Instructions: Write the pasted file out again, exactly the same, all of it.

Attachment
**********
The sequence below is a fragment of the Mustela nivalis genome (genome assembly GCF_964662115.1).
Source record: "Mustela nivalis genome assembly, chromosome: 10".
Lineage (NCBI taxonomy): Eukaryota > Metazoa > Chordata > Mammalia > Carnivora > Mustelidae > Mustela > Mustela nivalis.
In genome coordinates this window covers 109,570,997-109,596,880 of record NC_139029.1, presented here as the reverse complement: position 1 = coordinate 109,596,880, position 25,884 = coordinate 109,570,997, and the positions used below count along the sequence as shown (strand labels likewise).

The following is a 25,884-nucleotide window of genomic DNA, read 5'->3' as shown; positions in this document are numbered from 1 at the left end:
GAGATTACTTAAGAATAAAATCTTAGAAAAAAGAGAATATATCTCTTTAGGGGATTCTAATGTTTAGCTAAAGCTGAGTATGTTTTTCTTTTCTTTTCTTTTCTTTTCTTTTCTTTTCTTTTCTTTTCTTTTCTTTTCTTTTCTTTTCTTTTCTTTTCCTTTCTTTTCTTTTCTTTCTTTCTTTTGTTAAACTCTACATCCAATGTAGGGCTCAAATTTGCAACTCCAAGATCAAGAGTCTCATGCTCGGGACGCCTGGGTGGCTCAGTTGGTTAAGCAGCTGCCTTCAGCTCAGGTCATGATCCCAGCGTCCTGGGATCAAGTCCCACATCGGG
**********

The sequence below is a fragment of the Mustela nivalis genome (genome assembly GCF_964662115.1).
Source record: "Mustela nivalis genome assembly, chromosome: 10".
Lineage (NCBI taxonomy): Eukaryota > Metazoa > Chordata > Mammalia > Carnivora > Mustelidae > Mustela > Mustela nivalis.
In genome coordinates this window covers 109,570,997-109,596,880 of record NC_139029.1, presented here as the reverse complement: position 1 = coordinate 109,596,880, position 25,884 = coordinate 109,570,997, and the positions used below count along the sequence as shown (strand labels likewise).

The following is a 25,884-nucleotide window of genomic DNA, read 5'->3' as shown; positions in this document are numbered from 1 at the left end:
GAGATTACTTAAGAATAAAATCTTAGAAAAAAGAGAATATATCTCTTTAGGGGATTCTAATGTTTAGCTAAAGCTGAGTATGTTTTTCTTTTCTTTTCTTTTCTTTTCTTTTCTTTTCTTTTCTTTTCTTTTCTTTTCTTTTCTTTTCTTTTCTTTTCCTTTCTTTTCTTTTCTTTCTTTCTTTTGTTAAACTCTACATCCAATGTAGGGCTCAAATTTGCAACTCCAAGATCAAGAGTCTCATGCTCGGGACGCCTGGGTGGCTCAGTTGGTTAAGCAGCTGCCTTCAGCTCAGGTCATGATCCCAGCGTCCTGGGATCAAGTCCCACATCGGG